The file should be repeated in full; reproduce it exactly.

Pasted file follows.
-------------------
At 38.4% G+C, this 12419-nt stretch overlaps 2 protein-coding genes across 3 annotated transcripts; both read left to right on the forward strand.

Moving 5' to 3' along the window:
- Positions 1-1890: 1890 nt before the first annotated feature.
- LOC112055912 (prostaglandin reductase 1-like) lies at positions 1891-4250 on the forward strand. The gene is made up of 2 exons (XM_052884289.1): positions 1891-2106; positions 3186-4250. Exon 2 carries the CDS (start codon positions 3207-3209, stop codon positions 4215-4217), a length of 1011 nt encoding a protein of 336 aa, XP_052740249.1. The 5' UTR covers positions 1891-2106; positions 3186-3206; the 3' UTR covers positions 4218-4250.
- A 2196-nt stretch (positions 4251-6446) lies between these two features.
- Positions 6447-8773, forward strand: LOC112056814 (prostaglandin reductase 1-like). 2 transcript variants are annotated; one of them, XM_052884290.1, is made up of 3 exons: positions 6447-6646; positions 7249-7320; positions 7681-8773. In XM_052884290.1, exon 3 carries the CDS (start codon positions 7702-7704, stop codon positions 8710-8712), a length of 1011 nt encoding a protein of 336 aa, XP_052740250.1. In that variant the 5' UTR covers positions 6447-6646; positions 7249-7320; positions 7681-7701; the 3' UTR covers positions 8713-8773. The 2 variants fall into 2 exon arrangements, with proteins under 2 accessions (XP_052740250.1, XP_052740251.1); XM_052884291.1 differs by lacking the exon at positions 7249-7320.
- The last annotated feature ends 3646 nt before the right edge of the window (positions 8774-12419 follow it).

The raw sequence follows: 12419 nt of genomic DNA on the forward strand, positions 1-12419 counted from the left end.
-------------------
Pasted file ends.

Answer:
At 38.4% G+C, this 12419-nt stretch overlaps 2 protein-coding genes across 3 annotated transcripts; both read left to right on the forward strand.

Moving 5' to 3' along the window:
- Positions 1-1890: 1890 nt before the first annotated feature.
- LOC112055912 (prostaglandin reductase 1-like) lies at positions 1891-4250 on the forward strand. The gene is made up of 2 exons (XM_052884289.1): positions 1891-2106; positions 3186-4250. Exon 2 carries the CDS (start codon positions 3207-3209, stop codon positions 4215-4217), a length of 1011 nt encoding a protein of 336 aa, XP_052740249.1. The 5' UTR covers positions 1891-2106; positions 3186-3206; the 3' UTR covers positions 4218-4250.
- A 2196-nt stretch (positions 4251-6446) lies between these two features.
- Positions 6447-8773, forward strand: LOC112056814 (prostaglandin reductase 1-like). 2 transcript variants are annotated; one of them, XM_052884290.1, is made up of 3 exons: positions 6447-6646; positions 7249-7320; positions 7681-8773. In XM_052884290.1, exon 3 carries the CDS (start codon positions 7702-7704, stop codon positions 8710-8712), a length of 1011 nt encoding a protein of 336 aa, XP_052740250.1. In that variant the 5' UTR covers positions 6447-6646; positions 7249-7320; positions 7681-7701; the 3' UTR covers positions 8713-8773. The 2 variants fall into 2 exon arrangements, with proteins under 2 accessions (XP_052740250.1, XP_052740251.1); XM_052884291.1 differs by lacking the exon at positions 7249-7320.
- The last annotated feature ends 3646 nt before the right edge of the window (positions 8774-12419 follow it).

The raw sequence follows: 12419 nt of genomic DNA on the forward strand, positions 1-12419 counted from the left end.